COLUMN-China commodity import weakness likely temporary: Clyde Russell
--Clyde Russell is a Reuters market analyst. The views expressed are his own.--
By Clyde Russell
LAUNCESTON, Australia, March 8 (Reuters) - There was always going to be a decline in China's commodity imports in February, but the pullback appears to have been bigger than expected.
Crude oil, iron ore and copper all suffered sharp drops, so much so that even putting them together with January's numbers still leaves year-on-year comparisons in negative territory.
The question then becomes is this the start of a new trend toward renewed weakness in the world's largest importer of natural resources, or is it more likely that temporary factors are at work?
It's always risky to call a trend based on one month's data, but despite the weak data there is little evidence elsewhere to support the view that China's economic growth is losing momentum.
In fact overall exports in February were much stronger than expected, growing 21.8 percent year-on-year.
It was imports that were weaker-than-expected, slumping 15.2 percent year-on-year against a Reuters consensus forecast for an 8.8 percent decline.
Much of the softness in imports was in commodities and only so much can be explained by the week-long Lunar New Year holiday falling in February this year but in January last year.
Crude imports were down 2.4 percent for the first two months of the year compared to the same period in 2012, while iron ore imports were 1.8 percent weaker and copper inflows dropped 27.8 percent.
This is unambiguous: China has had a weaker start to 2013 for commodity demand than it did in 2012, despite the economic outlook being brighter currently.
So, what factors can explain the weakness in import demand?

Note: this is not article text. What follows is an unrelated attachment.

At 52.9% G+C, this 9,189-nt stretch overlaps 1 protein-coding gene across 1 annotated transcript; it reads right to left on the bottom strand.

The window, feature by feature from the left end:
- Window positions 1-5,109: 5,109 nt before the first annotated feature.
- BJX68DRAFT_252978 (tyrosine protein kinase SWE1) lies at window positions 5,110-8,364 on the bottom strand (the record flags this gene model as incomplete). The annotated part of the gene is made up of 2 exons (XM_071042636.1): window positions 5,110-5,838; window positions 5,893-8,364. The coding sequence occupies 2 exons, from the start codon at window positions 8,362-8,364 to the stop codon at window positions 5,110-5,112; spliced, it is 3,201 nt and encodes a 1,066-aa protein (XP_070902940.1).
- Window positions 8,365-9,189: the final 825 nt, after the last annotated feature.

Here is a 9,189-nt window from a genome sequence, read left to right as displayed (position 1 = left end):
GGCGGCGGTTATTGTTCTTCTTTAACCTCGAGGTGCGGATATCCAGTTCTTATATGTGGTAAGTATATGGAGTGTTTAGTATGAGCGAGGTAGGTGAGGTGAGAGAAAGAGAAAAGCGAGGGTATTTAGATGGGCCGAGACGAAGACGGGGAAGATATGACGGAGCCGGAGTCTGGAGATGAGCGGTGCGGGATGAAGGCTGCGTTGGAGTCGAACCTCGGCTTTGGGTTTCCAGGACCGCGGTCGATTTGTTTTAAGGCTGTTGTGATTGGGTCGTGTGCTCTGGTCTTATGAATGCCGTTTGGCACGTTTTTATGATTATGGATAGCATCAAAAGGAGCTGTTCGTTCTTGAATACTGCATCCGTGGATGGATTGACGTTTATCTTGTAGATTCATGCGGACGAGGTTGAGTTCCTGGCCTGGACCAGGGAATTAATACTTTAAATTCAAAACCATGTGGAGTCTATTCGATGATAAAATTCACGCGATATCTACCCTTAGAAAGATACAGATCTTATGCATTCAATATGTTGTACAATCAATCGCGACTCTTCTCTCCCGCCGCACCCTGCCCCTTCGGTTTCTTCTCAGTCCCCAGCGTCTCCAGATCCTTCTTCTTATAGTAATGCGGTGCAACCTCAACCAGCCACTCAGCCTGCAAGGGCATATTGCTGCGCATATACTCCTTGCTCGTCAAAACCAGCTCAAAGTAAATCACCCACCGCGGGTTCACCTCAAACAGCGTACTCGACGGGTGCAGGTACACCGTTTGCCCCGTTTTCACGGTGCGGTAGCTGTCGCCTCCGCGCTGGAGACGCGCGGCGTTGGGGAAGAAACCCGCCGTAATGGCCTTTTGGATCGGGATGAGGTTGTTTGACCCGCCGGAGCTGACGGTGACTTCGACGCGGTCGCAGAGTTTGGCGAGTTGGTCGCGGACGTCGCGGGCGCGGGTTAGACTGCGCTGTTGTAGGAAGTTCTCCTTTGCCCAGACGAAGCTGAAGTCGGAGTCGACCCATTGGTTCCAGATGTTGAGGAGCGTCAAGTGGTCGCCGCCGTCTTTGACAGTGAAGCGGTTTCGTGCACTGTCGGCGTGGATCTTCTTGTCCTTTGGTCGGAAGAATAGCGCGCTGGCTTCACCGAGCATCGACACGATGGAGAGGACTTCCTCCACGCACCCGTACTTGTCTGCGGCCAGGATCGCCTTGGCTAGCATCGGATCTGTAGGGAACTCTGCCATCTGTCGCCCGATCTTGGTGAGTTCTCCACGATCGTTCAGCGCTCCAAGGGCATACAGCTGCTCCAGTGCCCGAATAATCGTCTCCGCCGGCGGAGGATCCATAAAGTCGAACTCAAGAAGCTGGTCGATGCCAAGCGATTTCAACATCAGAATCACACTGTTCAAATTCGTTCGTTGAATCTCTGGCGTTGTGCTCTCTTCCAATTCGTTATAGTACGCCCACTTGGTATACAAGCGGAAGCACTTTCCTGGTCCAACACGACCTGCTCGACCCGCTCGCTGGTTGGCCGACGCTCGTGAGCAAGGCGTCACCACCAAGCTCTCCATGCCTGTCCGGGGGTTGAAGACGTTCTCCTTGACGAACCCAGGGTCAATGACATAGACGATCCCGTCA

It varies across commodities but one that stands out for crude oil and iron ore is price.
Iron ore <.IO62-CNI=SI> rallied more than 80 percent between the three-year low in September last year to the peak of $158.90 a tonne in February this year.
Prices rallied as China ramped up imports of the steel-making ingredient, with November, December and January just past being the three strongest months on record.
A combination of sharply higher prices and the completion of inventory re-stocking was probably behind the drop to imports of 56.42 million tonnes, a decline of 14 percent from January and the weakest month since October last year.
Crude oil prices have also rallied sharply in recent months, with Brent futures jumping 11.7 percent from the recent low on Dec. 6 to the high so far this year of $119.17 a barrel, reached on Feb. 8.
Cargoes that were delivered in February would have been bought at a time of sharply rising prices, thereby curtailing appetite among refiners to buy any more than they needed for immediate consumption.
It's also worth noting that January and February last year saw unusually high crude imports as China filled commercial and strategic stockpiles at a time when many market players were concerned about the likely loss of Iranian supplies because of Western sanctions against Tehran's nuclear programme.
It's estimated that as many as 400,000 barrels per day (bpd) of crude were flowing into storage tanks in the first half of last year.
In February last year, China imported 5.95 million bpd, meaning that once the likely flows into stockpiles are accounted for, the imports of 5.68 million bpd over the January-February period this year don't look as soft as they might have appeared at first.
With copper, there are probably price effects at work, but also the impact of a large overhang of inventories inside China, built up in part because of the use of the industrial metal for financing.
Copper imports fell to their lowest in 20 months in February, and over the first two months of the year the decline was 28.7 percent from the year earlier period.
It's likely that imports will continue to ease over the next few months as traders report fewer cargoes of refined copper being booked because of sufficient inventories.
The February commodity import data does sound a note of caution, but it's still in line with the overall view of a Chinese economy recovering from last year's slowing of growth, albeit at a modest pace.
(Editing by Richard Pullin)